In the present study, cell proliferation in the 20% L-PRF extract group was more than that in the 10% L-PRF group in 72 hours, but the differences were not statistically significant, which might be due to its dose-dependent effect on cell proliferation up to a certain dose of extracts. This has also been observed previously with other forms of platelet extracts. Graziani et al. [ 26 ] showed that optimum platelet-rich plasma’s platelet extract concentration affecting osteoblasts proliferation was 2.5 times over its blood concentration. Further studies should be carried out using higher L-PRF concentrations to obtain the maximum concentration of MG-63 proliferative platelet extract.

In the present study, the proliferation rate of MG-63 cells in the L-PRF group was significantly higher than that in the negative control group (10% FBS). Hence, it might be prudent to use lower concentrations of L-PRF extract instead of FBS in human cell proliferation studies, which results in eliminating the risk of infection and immune responses [ 27 ]. However, the possibility of its undesirable effects on the growth of cells should be considered.

In addition to evaluating cell proliferation, we studied the qualitative formation or non-formation of mineralized nodules in MG-63 progenitor cells, using Alizarin Red staining. Due to the absence of minerals in platelet extracts and cell culture medium used for dilution of extracts (Dulbecco’s modified eagle medium+1% FBS) and control groups, the observation of mineralized nodules in the medium can prove cellular secretion and might be a reason for the early differentiation of MG-63 cells. However, definitive evidence of bone differentiation must be established by examining the expression of early markers, such as alkaline phosphatase and collagen type I, to confirm the onset of osteoblast differentiation and quantify them over time to demonstrate the progression of osteoblast differentiation. The expression of secondary and late osteogenic markers such as osteopontin, osteonectin, and bone sialoprotein genes might also help establish active and mature osteoblasts from MG-63 preosteoblasts.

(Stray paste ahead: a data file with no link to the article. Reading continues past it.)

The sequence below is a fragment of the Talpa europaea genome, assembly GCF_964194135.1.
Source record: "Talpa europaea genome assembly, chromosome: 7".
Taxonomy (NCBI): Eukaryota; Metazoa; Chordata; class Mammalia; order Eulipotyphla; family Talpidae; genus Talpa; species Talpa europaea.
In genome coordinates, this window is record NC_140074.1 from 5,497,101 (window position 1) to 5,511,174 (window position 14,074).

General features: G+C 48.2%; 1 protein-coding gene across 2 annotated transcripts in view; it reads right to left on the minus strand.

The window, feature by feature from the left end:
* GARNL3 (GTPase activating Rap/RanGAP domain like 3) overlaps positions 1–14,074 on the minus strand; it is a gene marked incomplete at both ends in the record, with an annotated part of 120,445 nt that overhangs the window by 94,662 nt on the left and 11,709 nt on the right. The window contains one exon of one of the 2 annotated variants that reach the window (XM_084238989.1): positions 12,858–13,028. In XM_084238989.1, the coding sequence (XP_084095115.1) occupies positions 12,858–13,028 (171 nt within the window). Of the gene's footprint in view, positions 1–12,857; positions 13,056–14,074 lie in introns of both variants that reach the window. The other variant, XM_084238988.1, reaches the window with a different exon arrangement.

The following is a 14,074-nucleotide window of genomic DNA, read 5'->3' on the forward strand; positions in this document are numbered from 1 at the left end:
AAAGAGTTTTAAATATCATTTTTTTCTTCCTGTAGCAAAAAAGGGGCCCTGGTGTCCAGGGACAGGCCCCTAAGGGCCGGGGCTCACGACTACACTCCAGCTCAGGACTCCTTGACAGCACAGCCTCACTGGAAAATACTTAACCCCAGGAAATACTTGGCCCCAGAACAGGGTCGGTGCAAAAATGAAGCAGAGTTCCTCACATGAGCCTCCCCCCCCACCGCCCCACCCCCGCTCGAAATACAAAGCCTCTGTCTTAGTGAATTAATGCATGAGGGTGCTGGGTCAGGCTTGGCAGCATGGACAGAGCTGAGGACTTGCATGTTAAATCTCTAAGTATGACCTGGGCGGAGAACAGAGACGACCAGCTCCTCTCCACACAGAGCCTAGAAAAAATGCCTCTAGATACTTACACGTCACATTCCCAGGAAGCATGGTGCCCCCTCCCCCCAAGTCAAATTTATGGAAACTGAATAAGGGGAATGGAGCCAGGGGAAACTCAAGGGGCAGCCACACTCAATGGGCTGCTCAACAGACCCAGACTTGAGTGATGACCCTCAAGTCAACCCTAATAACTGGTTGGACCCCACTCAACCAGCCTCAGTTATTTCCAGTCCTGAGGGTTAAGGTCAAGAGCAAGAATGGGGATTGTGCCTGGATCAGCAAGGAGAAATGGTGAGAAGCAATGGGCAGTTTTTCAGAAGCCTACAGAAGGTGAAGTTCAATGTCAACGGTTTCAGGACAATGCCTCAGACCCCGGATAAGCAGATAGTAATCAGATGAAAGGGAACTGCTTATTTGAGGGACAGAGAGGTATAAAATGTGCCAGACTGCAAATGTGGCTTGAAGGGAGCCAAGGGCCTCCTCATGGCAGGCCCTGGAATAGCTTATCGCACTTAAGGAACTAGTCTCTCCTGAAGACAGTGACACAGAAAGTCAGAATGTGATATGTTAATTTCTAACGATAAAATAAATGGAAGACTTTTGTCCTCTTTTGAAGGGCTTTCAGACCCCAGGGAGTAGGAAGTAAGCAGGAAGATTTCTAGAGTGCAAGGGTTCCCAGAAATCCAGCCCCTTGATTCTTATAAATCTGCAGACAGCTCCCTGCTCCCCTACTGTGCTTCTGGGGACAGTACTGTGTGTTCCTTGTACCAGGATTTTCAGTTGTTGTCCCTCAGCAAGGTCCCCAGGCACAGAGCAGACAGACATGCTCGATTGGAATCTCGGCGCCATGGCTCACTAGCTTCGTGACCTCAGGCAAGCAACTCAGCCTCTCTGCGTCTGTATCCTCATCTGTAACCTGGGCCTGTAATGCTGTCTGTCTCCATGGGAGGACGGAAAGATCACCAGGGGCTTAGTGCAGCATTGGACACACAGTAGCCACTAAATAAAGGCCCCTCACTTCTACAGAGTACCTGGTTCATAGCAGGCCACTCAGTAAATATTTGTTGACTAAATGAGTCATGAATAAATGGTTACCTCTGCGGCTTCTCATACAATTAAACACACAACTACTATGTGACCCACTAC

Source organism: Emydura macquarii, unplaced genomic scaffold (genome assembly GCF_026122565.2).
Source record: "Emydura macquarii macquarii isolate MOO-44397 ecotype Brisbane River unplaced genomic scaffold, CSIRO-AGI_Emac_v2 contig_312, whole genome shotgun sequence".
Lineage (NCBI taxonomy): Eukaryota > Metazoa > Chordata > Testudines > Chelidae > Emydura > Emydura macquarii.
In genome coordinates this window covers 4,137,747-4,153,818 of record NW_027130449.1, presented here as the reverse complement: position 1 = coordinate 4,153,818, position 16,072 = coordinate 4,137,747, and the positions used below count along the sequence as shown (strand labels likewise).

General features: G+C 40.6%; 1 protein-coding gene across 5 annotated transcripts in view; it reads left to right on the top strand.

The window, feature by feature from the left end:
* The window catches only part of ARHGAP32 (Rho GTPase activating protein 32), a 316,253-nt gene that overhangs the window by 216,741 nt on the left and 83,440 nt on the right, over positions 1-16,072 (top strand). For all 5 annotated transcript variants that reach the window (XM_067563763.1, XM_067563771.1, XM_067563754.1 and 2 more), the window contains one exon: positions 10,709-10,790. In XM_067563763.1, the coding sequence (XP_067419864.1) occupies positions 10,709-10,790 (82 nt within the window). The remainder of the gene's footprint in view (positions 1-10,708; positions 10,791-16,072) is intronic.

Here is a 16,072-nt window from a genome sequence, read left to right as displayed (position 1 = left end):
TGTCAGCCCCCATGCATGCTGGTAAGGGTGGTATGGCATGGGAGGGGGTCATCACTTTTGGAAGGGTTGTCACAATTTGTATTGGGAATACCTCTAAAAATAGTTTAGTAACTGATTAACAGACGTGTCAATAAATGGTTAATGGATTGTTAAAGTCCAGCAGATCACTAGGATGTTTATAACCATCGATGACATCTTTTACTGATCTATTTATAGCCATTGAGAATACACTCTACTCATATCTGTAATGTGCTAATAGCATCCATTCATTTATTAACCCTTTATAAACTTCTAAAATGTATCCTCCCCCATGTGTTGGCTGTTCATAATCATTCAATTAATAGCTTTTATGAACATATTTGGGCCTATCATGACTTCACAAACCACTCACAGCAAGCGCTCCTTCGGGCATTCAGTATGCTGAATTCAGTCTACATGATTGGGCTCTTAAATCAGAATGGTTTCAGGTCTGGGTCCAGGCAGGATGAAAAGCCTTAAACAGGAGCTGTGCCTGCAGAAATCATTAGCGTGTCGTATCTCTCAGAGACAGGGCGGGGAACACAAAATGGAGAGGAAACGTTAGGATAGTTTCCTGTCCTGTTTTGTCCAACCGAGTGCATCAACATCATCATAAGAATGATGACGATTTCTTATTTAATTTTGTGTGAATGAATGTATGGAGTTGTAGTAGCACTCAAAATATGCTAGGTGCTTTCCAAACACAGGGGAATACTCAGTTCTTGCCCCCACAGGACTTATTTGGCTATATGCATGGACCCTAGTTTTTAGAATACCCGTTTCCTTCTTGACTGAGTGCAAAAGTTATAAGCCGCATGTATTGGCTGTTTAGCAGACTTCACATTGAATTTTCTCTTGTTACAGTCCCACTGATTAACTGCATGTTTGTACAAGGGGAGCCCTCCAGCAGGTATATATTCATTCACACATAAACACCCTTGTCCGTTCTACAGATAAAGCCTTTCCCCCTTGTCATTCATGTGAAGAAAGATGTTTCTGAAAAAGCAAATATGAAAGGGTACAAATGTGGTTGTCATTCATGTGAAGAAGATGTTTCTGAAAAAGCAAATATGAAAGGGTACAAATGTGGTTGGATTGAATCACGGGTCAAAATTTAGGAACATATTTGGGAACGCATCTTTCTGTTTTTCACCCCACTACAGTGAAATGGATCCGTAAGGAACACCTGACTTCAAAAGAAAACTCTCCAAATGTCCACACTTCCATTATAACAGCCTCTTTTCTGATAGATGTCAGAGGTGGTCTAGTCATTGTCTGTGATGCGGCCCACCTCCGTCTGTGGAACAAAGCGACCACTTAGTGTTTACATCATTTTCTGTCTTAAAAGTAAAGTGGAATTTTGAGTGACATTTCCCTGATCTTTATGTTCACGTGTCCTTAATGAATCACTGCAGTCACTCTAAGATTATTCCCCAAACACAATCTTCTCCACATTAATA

In the present study, the formation of mineralized nodules in the cells of all A-PRF groups after seven days showed that A-PRF generally stimulates the formation of mineralized nodules in MG-63 cells; however, at the same time, mineralized nodules were not formed in any of the L-PRF groups. This corresponds indirectly with the pattern of cell proliferation in the A-PRF and L-PRF groups since they coincide with the process of cellular development at times of proliferation and differentiation, and in reverse equilibrium [ 28 ]. Considering the results of the mineralization assay, it can be concluded that a part of the lower cell proliferation rate in this group is due to the A-PRF osteoinductive properties. This means that MG-63 cells, under different concentrations of A-PRF, exit the proliferation phase for a short period of 72 hours and enter the differentiation phase; however, in the L-PRF group, their entry into the differentiation phase is prevented because of increased proliferation.